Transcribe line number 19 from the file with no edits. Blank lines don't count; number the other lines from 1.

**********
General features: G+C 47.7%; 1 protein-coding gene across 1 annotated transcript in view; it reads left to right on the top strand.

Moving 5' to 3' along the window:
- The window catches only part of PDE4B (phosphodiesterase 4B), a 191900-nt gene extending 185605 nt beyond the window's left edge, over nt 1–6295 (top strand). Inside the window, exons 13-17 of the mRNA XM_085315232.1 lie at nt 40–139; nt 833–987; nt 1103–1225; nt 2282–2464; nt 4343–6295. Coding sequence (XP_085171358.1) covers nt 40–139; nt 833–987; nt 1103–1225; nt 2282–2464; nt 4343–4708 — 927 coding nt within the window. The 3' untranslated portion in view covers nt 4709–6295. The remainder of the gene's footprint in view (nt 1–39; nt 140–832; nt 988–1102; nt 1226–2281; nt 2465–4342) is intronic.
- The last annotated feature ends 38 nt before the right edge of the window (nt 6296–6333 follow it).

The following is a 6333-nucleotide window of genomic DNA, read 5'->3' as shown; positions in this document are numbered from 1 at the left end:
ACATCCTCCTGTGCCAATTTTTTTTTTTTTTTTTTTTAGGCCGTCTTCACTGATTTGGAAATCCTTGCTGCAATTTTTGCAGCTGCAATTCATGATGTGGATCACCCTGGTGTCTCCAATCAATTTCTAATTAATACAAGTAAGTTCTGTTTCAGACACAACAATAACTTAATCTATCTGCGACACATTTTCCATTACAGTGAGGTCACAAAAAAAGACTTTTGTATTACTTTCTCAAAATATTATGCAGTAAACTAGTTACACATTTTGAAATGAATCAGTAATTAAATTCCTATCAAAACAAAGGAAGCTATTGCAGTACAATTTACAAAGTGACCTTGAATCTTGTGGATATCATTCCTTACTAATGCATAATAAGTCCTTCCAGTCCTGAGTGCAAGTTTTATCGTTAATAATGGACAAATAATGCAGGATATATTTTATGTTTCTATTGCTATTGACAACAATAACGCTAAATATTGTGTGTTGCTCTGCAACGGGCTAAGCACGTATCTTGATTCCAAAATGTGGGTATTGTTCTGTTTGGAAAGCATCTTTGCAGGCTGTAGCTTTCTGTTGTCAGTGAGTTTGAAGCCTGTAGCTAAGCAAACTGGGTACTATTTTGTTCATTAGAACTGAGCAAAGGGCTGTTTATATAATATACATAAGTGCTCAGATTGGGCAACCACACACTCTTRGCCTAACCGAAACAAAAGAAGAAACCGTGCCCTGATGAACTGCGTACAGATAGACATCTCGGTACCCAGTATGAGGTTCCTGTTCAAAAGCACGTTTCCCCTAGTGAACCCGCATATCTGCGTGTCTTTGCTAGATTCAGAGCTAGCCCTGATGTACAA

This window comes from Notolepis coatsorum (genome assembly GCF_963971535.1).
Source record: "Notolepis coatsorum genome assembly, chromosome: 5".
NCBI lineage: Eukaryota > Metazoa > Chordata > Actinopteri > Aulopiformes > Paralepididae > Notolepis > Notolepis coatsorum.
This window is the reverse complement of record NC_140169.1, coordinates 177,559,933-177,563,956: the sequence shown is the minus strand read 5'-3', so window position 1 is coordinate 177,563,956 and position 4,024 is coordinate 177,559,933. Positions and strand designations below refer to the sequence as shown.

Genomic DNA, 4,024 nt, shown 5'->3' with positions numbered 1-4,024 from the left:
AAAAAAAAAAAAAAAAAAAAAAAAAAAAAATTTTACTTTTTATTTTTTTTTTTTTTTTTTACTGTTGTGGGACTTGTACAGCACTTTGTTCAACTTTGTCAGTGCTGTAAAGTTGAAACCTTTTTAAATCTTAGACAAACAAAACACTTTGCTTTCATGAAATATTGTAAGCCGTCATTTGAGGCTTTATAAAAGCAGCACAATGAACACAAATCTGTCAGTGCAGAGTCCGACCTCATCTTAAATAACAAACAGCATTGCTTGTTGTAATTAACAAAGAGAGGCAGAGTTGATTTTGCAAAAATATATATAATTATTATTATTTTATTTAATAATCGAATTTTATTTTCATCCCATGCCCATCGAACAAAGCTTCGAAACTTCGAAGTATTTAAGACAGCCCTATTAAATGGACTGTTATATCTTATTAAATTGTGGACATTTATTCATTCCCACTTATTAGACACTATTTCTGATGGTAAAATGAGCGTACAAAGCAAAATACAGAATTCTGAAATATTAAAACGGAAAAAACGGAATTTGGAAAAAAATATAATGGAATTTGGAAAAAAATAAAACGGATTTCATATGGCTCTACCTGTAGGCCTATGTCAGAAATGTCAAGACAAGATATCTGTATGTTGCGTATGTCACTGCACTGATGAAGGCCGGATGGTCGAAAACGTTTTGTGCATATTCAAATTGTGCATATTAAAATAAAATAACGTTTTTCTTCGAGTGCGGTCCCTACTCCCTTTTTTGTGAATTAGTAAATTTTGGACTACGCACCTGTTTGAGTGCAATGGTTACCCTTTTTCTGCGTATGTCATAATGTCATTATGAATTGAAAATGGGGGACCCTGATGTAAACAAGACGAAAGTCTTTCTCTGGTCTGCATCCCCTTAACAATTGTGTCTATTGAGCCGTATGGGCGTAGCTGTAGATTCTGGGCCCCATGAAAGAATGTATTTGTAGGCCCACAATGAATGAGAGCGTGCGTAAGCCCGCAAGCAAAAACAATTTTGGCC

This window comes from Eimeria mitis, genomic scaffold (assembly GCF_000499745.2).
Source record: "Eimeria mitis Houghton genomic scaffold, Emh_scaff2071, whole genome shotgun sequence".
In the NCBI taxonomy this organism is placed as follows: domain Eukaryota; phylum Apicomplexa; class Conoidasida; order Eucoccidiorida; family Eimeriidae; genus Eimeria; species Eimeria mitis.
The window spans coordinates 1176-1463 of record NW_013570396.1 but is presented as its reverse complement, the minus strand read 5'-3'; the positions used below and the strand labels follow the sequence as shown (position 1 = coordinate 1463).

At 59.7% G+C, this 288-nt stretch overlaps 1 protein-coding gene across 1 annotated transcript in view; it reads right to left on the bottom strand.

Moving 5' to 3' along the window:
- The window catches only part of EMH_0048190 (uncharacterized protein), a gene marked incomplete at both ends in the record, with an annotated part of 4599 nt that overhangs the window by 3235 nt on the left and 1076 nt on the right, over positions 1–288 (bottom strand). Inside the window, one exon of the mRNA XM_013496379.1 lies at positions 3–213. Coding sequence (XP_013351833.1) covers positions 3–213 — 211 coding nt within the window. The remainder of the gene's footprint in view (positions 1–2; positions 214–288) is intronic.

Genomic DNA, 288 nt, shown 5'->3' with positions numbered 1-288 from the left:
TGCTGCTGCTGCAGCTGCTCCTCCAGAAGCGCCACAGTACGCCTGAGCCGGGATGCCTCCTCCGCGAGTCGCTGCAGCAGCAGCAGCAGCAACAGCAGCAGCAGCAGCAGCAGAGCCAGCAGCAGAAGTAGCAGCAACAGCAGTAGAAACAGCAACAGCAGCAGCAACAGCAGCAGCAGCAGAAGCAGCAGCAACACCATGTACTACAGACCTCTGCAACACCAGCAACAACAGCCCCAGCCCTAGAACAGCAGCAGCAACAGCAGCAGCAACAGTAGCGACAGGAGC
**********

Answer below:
- The window catches only part of EMH_0048190 (uncharacterized protein), a gene marked incomplete at both ends in the record, with an annotated part of 4599 nt that overhangs the window by 3235 nt on the left and 1076 nt on the right, over positions 1–288 (bottom strand). Inside the window, one exon of the mRNA XM_013496379.1 lies at positions 3–213. Coding sequence (XP_013351833.1) covers positions 3–213 — 211 coding nt within the window. The remainder of the gene's footprint in view (positions 1–2; positions 214–288) is intronic.